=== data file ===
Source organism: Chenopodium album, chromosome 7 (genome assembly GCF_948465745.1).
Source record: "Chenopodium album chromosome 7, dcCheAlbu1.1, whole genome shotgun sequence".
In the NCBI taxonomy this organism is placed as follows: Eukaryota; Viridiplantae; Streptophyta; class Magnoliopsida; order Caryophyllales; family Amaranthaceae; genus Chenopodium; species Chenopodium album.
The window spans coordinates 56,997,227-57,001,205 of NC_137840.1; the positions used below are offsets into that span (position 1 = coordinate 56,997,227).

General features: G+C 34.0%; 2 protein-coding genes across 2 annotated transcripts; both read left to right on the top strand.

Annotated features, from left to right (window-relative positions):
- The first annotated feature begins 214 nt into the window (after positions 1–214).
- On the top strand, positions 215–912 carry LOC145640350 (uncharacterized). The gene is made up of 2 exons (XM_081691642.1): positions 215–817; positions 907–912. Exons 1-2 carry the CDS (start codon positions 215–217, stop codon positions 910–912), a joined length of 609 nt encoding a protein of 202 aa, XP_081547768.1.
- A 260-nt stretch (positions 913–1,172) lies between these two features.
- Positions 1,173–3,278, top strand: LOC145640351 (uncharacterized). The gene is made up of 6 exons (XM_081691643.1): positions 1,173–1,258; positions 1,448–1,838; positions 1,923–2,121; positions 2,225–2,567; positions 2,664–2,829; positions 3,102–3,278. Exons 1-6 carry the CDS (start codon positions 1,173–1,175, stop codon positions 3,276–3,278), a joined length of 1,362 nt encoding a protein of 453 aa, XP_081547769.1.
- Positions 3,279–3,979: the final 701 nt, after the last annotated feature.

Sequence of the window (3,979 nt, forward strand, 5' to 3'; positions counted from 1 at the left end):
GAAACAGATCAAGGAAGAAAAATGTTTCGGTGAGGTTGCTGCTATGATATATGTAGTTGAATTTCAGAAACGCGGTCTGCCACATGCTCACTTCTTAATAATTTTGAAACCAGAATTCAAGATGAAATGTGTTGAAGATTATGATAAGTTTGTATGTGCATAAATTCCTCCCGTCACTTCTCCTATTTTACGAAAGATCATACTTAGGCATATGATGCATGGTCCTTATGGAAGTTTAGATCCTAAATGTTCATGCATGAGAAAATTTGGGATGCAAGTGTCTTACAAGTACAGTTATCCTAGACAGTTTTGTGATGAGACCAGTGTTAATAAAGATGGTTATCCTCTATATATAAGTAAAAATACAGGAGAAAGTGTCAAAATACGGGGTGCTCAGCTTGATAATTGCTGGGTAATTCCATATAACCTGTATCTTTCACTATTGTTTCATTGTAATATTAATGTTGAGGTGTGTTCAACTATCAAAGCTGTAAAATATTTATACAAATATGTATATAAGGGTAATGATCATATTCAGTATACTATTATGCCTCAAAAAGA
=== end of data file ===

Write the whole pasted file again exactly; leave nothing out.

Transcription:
Source organism: Chenopodium album, chromosome 7 (genome assembly GCF_948465745.1).
Source record: "Chenopodium album chromosome 7, dcCheAlbu1.1, whole genome shotgun sequence".
In the NCBI taxonomy this organism is placed as follows: Eukaryota; Viridiplantae; Streptophyta; class Magnoliopsida; order Caryophyllales; family Amaranthaceae; genus Chenopodium; species Chenopodium album.
The window spans coordinates 56,997,227-57,001,205 of NC_137840.1; the positions used below are offsets into that span (position 1 = coordinate 56,997,227).

General features: G+C 34.0%; 2 protein-coding genes across 2 annotated transcripts; both read left to right on the top strand.

Annotated features, from left to right (window-relative positions):
- The first annotated feature begins 214 nt into the window (after positions 1–214).
- On the top strand, positions 215–912 carry LOC145640350 (uncharacterized). The gene is made up of 2 exons (XM_081691642.1): positions 215–817; positions 907–912. Exons 1-2 carry the CDS (start codon positions 215–217, stop codon positions 910–912), a joined length of 609 nt encoding a protein of 202 aa, XP_081547768.1.
- A 260-nt stretch (positions 913–1,172) lies between these two features.
- Positions 1,173–3,278, top strand: LOC145640351 (uncharacterized). The gene is made up of 6 exons (XM_081691643.1): positions 1,173–1,258; positions 1,448–1,838; positions 1,923–2,121; positions 2,225–2,567; positions 2,664–2,829; positions 3,102–3,278. Exons 1-6 carry the CDS (start codon positions 1,173–1,175, stop codon positions 3,276–3,278), a joined length of 1,362 nt encoding a protein of 453 aa, XP_081547769.1.
- Positions 3,279–3,979: the final 701 nt, after the last annotated feature.

Sequence of the window (3,979 nt, forward strand, 5' to 3'; positions counted from 1 at the left end):
GAAACAGATCAAGGAAGAAAAATGTTTCGGTGAGGTTGCTGCTATGATATATGTAGTTGAATTTCAGAAACGCGGTCTGCCACATGCTCACTTCTTAATAATTTTGAAACCAGAATTCAAGATGAAATGTGTTGAAGATTATGATAAGTTTGTATGTGCATAAATTCCTCCCGTCACTTCTCCTATTTTACGAAAGATCATACTTAGGCATATGATGCATGGTCCTTATGGAAGTTTAGATCCTAAATGTTCATGCATGAGAAAATTTGGGATGCAAGTGTCTTACAAGTACAGTTATCCTAGACAGTTTTGTGATGAGACCAGTGTTAATAAAGATGGTTATCCTCTATATATAAGTAAAAATACAGGAGAAAGTGTCAAAATACGGGGTGCTCAGCTTGATAATTGCTGGGTAATTCCATATAACCTGTATCTTTCACTATTGTTTCATTGTAATATTAATGTTGAGGTGTGTTCAACTATCAAAGCTGTAAAATATTTATACAAATATGTATATAAGGGTAATGATCATATTCAGTATACTATTATGCCTCAAAAAGA